The Happy Corp Global, the inscrutable advertising/creative media/promotional/design company, was actually MoMAâ€™s partner in the installationâ€”not just a vector in the blogosphere reacting to the event. Suggesteddonation.com regrets the error, and regrets that our spellchecker doesnâ€™t acknowledge the existence of the idiotic neologism â€œblogosphere.â€
What do you do when your alma mater sells off its entire art museum to private interests? Start a facebook group.
Brandeis recently announced the sale of its Rose Art Museum, much to the surprise of the Museum’s director and entire staff, who received the notice an hour before the school went public with the announcement. It seems that many of the University’s prime donors got Madoff’d, you see. Here’s director Michael Rush’s response.
The New York Times also had the Museum’s back.
Brandeis President and D’bag Jehuda Reinharz issued a public apology and, according to the Boston.com Exhibitionist blog, the Museum “as it exists today will eventually cease to operate and instead will be turned into an educational center for Brandeis students and faculty.” Sounds like some vague public private public partnership and partnering language to us!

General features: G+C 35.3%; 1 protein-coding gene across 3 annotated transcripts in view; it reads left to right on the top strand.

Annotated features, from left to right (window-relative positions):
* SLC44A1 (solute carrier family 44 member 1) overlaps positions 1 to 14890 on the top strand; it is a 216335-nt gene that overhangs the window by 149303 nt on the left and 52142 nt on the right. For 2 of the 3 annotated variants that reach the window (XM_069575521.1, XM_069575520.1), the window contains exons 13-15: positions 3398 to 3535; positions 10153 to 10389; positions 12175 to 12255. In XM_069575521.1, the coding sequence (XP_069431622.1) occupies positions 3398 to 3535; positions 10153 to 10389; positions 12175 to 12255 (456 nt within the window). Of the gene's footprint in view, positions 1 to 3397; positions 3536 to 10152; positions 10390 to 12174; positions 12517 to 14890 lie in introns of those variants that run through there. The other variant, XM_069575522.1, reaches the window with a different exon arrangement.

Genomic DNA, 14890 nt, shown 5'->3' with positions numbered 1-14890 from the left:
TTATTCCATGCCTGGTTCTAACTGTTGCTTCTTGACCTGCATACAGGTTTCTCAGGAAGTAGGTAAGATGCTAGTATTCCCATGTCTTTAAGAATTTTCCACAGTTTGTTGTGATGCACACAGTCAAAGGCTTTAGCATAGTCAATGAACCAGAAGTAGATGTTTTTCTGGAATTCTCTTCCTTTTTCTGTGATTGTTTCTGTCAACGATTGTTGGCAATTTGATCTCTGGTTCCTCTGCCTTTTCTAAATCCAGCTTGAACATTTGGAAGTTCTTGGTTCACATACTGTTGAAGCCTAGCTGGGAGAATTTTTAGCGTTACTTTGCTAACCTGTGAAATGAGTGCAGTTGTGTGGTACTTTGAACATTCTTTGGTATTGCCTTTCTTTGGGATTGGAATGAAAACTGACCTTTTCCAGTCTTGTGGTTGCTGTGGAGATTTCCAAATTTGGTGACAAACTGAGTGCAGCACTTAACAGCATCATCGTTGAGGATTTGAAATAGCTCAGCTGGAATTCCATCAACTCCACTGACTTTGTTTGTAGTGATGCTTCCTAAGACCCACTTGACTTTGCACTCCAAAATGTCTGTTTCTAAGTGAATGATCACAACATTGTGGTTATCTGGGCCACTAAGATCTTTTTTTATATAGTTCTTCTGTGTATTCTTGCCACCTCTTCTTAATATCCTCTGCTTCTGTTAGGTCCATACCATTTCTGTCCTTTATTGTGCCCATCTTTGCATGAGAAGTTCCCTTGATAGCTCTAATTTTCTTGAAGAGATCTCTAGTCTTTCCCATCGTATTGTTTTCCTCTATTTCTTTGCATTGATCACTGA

It’s Lincoln’s birthday! Which means we couldn’t go to the Chamber of Congress and register our business today! Also, we recently learned of this awesome beardless “Young Lincoln” portrait that’s been causing quite a stir among certain internets communities.
What do you think? Did a horse really kick both these men in the face, therefore making them the same man?
Thanks to our secret Met Museum correspondent who secured us this deluxe yellow clip-on. Our own Josiah Tell is also collecting them as he goes about his mission to visit every room of the Museum.
We love cutie librarians as much as the next nerd, but this guy makes us embarrassed for our gender. See also!
Don’t get my wrong. I shindig till 2am, I tip my cap to random strangers, I do my very best to infuse the world with punchlines and good cheer. My social algorithms are cribbed from something a little more polysyllabic than Jugs and Barely Legal, and I’d like to think that I’ve passed the evolutionary watershed of ‘Ugg, me hungry.’